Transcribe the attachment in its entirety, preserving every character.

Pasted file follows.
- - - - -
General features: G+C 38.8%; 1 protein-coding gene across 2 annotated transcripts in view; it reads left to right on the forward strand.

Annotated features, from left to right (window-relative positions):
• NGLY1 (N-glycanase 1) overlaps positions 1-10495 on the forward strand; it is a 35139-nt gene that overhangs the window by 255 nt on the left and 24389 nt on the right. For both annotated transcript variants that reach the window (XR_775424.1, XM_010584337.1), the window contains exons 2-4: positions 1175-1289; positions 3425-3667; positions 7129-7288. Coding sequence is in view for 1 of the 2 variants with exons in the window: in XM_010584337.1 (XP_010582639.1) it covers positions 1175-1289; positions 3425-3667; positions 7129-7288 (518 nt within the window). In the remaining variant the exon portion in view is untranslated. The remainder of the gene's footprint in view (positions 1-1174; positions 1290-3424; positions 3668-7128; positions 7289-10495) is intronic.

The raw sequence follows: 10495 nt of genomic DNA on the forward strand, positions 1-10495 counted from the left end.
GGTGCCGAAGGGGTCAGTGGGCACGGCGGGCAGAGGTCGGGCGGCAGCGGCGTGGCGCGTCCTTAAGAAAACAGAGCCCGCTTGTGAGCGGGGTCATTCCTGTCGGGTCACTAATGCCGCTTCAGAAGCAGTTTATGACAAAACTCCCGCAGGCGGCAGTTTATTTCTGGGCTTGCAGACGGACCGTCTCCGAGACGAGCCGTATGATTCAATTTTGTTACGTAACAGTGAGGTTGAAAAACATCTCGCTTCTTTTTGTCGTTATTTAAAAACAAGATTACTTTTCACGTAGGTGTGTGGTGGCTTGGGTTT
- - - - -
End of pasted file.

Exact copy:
General features: G+C 38.8%; 1 protein-coding gene across 2 annotated transcripts in view; it reads left to right on the forward strand.

Annotated features, from left to right (window-relative positions):
• NGLY1 (N-glycanase 1) overlaps positions 1-10495 on the forward strand; it is a 35139-nt gene that overhangs the window by 255 nt on the left and 24389 nt on the right. For both annotated transcript variants that reach the window (XR_775424.1, XM_010584337.1), the window contains exons 2-4: positions 1175-1289; positions 3425-3667; positions 7129-7288. Coding sequence is in view for 1 of the 2 variants with exons in the window: in XM_010584337.1 (XP_010582639.1) it covers positions 1175-1289; positions 3425-3667; positions 7129-7288 (518 nt within the window). In the remaining variant the exon portion in view is untranslated. The remainder of the gene's footprint in view (positions 1-1174; positions 1290-3424; positions 3668-7128; positions 7289-10495) is intronic.

The raw sequence follows: 10495 nt of genomic DNA on the forward strand, positions 1-10495 counted from the left end.
GGTGCCGAAGGGGTCAGTGGGCACGGCGGGCAGAGGTCGGGCGGCAGCGGCGTGGCGCGTCCTTAAGAAAACAGAGCCCGCTTGTGAGCGGGGTCATTCCTGTCGGGTCACTAATGCCGCTTCAGAAGCAGTTTATGACAAAACTCCCGCAGGCGGCAGTTTATTTCTGGGCTTGCAGACGGACCGTCTCCGAGACGAGCCGTATGATTCAATTTTGTTACGTAACAGTGAGGTTGAAAAACATCTCGCTTCTTTTTGTCGTTATTTAAAAACAAGATTACTTTTCACGTAGGTGTGTGGTGGCTTGGGTTT